The cold temperatures in the winter can be damaging for your lawn due to frost collecting on the blades of grass. Although it can be a sparkly sight to see when the sunlight hits the ice particles, it can damage your lawn if you do not monitor your lawn’s condition through winter. From pets and kids to lawn parked cars during the holidays, you can help your lawn survive and thrive by avoiding some common mistakes during the winter months.
Before frost can form, there are several conditions that need to be met. The surface temperature must fall below 32 degrees Fahrenheit. A cloudy sky will help the Earth keep warm like it is covered with a blanket. However, a clear sky will help reduce the temperature at night, setting up perfect conditions for frost to form. Wind, or a lack thereof, is also a contributing factor. If the wind moves slowly and gently across the ground, the cold wind does not have a chance to settle. However, if the air is still, the cold will reach the surface, causing frost. The last condition is the level of humidity in the air. The air can hold up to one hundred percent of water causing it to condense into liquid form. Add the water to the cold air, and voila! Frost.
Stay Off the Lawn
Even though the “crunch” sound you hear seems cool when walking over your grass that has frost on it, it is very damaging to your lawn. When frost forms on the grass, the blades become very rigid, and when you step on it, the blades cells will rupture. Then, the damage will appear as a leaf discoloration that will eventually give way to a tan or brown color.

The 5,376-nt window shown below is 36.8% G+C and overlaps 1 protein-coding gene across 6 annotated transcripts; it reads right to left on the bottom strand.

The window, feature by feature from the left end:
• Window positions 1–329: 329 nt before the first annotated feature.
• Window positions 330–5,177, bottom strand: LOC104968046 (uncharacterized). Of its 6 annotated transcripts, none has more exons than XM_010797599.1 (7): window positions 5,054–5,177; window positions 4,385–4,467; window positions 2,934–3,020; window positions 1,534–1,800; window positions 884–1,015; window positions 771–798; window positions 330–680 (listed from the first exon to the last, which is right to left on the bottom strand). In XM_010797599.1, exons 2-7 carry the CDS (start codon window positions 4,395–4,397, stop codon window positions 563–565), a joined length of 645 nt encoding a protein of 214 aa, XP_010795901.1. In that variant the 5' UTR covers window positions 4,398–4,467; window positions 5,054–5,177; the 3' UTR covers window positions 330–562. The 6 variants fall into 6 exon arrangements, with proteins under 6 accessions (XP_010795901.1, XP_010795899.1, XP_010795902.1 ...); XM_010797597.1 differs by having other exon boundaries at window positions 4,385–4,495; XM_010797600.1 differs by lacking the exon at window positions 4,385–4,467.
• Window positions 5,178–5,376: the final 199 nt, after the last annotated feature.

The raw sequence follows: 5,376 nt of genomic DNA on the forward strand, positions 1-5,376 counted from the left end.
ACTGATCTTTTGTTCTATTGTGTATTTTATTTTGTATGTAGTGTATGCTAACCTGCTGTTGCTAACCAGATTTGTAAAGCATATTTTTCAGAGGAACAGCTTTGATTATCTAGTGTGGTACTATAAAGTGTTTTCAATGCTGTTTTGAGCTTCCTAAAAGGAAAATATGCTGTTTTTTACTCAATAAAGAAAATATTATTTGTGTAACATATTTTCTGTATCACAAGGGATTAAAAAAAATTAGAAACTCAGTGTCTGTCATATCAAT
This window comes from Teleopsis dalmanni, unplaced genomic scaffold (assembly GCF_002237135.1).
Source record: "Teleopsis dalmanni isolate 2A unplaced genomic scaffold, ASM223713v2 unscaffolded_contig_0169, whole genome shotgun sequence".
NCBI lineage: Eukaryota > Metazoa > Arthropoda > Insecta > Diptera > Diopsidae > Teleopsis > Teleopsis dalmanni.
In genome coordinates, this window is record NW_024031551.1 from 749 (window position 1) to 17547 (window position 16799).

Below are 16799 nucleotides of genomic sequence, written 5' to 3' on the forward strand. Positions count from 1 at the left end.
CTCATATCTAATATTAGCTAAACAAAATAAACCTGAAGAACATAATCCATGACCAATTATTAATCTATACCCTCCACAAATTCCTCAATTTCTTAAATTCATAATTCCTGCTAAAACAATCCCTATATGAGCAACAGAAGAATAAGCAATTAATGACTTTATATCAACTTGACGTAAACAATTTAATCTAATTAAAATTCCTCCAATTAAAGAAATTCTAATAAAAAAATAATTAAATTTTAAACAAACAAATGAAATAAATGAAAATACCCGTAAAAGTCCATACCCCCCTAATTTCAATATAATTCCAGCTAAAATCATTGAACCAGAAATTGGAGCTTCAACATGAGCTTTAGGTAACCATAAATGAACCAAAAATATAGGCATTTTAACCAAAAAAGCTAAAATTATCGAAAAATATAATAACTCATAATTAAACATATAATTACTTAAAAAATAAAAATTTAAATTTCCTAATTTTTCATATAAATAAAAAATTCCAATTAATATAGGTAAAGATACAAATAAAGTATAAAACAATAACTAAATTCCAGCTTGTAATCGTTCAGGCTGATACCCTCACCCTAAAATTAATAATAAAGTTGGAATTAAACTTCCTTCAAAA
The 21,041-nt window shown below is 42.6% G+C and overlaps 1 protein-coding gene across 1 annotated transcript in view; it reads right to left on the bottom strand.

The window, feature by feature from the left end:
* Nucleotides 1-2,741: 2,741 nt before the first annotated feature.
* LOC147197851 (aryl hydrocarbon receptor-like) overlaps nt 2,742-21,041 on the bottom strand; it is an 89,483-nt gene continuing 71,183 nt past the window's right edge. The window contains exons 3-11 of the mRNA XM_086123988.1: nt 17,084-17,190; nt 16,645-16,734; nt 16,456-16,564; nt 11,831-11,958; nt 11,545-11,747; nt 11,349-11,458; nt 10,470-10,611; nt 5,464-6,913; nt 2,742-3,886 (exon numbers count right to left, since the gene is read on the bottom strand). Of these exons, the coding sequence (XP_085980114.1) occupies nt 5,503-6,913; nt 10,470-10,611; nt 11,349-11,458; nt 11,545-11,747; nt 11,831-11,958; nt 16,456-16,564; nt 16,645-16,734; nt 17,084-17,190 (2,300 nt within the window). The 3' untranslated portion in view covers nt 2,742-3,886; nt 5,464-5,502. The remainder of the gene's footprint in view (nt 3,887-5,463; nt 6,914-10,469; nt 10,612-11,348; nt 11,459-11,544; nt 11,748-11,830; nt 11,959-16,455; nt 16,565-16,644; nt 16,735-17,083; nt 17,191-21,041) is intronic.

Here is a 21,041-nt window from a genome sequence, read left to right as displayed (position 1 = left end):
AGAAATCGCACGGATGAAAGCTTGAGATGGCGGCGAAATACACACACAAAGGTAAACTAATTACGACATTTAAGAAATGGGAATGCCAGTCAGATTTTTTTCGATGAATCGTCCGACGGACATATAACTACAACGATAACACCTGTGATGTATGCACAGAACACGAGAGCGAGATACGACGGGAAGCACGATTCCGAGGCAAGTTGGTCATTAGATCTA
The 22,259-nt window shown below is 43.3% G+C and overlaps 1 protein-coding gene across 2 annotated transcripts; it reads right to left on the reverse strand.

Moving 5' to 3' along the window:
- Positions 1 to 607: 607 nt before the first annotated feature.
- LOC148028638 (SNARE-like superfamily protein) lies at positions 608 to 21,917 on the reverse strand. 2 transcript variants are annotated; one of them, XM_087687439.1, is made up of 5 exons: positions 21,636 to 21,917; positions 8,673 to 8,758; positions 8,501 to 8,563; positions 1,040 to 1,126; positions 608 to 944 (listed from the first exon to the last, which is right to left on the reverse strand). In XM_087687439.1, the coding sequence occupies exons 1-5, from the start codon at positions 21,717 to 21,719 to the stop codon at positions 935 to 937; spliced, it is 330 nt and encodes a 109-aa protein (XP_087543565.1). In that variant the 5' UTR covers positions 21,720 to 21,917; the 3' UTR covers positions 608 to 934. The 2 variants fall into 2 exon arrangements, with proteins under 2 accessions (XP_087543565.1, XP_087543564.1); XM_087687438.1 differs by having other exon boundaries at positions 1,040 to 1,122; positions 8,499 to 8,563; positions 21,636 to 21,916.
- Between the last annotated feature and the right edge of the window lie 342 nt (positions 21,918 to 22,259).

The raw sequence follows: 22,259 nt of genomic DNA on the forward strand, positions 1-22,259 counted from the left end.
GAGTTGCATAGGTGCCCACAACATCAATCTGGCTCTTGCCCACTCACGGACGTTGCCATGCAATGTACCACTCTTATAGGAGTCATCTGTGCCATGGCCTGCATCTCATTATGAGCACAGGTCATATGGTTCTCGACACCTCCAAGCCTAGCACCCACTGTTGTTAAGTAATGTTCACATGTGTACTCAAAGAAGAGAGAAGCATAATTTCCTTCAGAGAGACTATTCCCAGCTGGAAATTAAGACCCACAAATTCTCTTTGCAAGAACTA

To keep your lawn looking great when the frost is over, stay off your grass to prevent breakage. Use the driveway and walkways to navigate your property. Also, keep pets on a leash to help guide them on the walkways and keep them off the grass as well.
Test Your Grass
There is a simple test you can do that will help you determine whether it is safe to walk on your lawn. Simply wipe the surface of the grass with your bare hand. If your hand stays dry from the moment you begin wiping with your hand until you finish, the frost is still solid and can be damaging when you walk on it. However, if your hand becomes moist with water, the frost has begun to melt, and you may walk across the lawn without fear of breaking the blades of grass.
When caring for your lawn during a winter frost, sometimes you need an expert opinion or advice to ensure your lawn remains beautiful all year long. Contact Promier Landscapes in Kingsport, Johnson City, and Bristol, Tennessee, by calling (423) 246-7977 to speak with a lawn care professional who can answer all of your questions. Or, feel free to find out more information by visiting our website at www.promierlandscapes.com.